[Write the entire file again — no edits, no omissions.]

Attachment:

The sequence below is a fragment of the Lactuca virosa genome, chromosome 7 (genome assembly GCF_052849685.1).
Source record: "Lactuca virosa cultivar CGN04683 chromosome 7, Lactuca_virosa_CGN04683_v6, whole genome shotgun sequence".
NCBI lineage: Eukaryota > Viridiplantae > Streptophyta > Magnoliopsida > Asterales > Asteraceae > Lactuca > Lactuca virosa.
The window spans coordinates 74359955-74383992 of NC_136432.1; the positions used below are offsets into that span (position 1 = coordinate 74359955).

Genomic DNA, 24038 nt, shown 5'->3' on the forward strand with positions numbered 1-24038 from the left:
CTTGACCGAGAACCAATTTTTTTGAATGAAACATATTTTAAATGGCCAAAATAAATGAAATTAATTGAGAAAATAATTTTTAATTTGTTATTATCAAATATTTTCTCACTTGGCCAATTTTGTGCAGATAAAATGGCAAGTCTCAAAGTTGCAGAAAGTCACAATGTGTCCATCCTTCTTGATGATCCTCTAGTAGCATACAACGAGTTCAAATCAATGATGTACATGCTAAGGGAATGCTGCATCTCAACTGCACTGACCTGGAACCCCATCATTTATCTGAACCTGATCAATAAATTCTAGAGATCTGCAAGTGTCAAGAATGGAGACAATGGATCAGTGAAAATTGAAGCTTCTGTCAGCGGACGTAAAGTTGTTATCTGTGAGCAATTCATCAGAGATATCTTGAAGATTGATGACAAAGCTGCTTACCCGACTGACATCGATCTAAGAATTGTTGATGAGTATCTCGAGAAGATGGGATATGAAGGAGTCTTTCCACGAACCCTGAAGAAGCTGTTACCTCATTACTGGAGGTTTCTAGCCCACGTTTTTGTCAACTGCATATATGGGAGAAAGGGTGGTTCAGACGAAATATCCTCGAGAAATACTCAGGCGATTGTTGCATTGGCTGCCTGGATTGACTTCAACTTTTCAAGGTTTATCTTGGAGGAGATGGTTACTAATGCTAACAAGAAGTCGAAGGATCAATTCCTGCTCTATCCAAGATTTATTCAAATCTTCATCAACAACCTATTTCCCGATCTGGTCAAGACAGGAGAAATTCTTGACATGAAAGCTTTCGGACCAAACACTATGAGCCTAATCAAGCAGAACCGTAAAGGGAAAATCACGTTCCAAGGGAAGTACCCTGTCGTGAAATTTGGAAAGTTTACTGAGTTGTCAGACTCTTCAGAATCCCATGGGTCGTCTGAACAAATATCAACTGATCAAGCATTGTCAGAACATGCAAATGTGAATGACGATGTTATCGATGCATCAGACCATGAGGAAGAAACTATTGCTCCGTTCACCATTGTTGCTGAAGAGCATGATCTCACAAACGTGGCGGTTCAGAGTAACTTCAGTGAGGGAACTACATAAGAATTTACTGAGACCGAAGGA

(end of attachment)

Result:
The sequence below is a fragment of the Lactuca virosa genome, chromosome 7 (genome assembly GCF_052849685.1).
Source record: "Lactuca virosa cultivar CGN04683 chromosome 7, Lactuca_virosa_CGN04683_v6, whole genome shotgun sequence".
NCBI lineage: Eukaryota > Viridiplantae > Streptophyta > Magnoliopsida > Asterales > Asteraceae > Lactuca > Lactuca virosa.
The window spans coordinates 74359955-74383992 of NC_136432.1; the positions used below are offsets into that span (position 1 = coordinate 74359955).

Genomic DNA, 24038 nt, shown 5'->3' on the forward strand with positions numbered 1-24038 from the left:
CTTGACCGAGAACCAATTTTTTTGAATGAAACATATTTTAAATGGCCAAAATAAATGAAATTAATTGAGAAAATAATTTTTAATTTGTTATTATCAAATATTTTCTCACTTGGCCAATTTTGTGCAGATAAAATGGCAAGTCTCAAAGTTGCAGAAAGTCACAATGTGTCCATCCTTCTTGATGATCCTCTAGTAGCATACAACGAGTTCAAATCAATGATGTACATGCTAAGGGAATGCTGCATCTCAACTGCACTGACCTGGAACCCCATCATTTATCTGAACCTGATCAATAAATTCTAGAGATCTGCAAGTGTCAAGAATGGAGACAATGGATCAGTGAAAATTGAAGCTTCTGTCAGCGGACGTAAAGTTGTTATCTGTGAGCAATTCATCAGAGATATCTTGAAGATTGATGACAAAGCTGCTTACCCGACTGACATCGATCTAAGAATTGTTGATGAGTATCTCGAGAAGATGGGATATGAAGGAGTCTTTCCACGAACCCTGAAGAAGCTGTTACCTCATTACTGGAGGTTTCTAGCCCACGTTTTTGTCAACTGCATATATGGGAGAAAGGGTGGTTCAGACGAAATATCCTCGAGAAATACTCAGGCGATTGTTGCATTGGCTGCCTGGATTGACTTCAACTTTTCAAGGTTTATCTTGGAGGAGATGGTTACTAATGCTAACAAGAAGTCGAAGGATCAATTCCTGCTCTATCCAAGATTTATTCAAATCTTCATCAACAACCTATTTCCCGATCTGGTCAAGACAGGAGAAATTCTTGACATGAAAGCTTTCGGACCAAACACTATGAGCCTAATCAAGCAGAACCGTAAAGGGAAAATCACGTTCCAAGGGAAGTACCCTGTCGTGAAATTTGGAAAGTTTACTGAGTTGTCAGACTCTTCAGAATCCCATGGGTCGTCTGAACAAATATCAACTGATCAAGCATTGTCAGAACATGCAAATGTGAATGACGATGTTATCGATGCATCAGACCATGAGGAAGAAACTATTGCTCCGTTCACCATTGTTGCTGAAGAGCATGATCTCACAAACGTGGCGGTTCAGAGTAACTTCAGTGAGGGAACTACATAAGAATTTACTGAGACCGAAGGA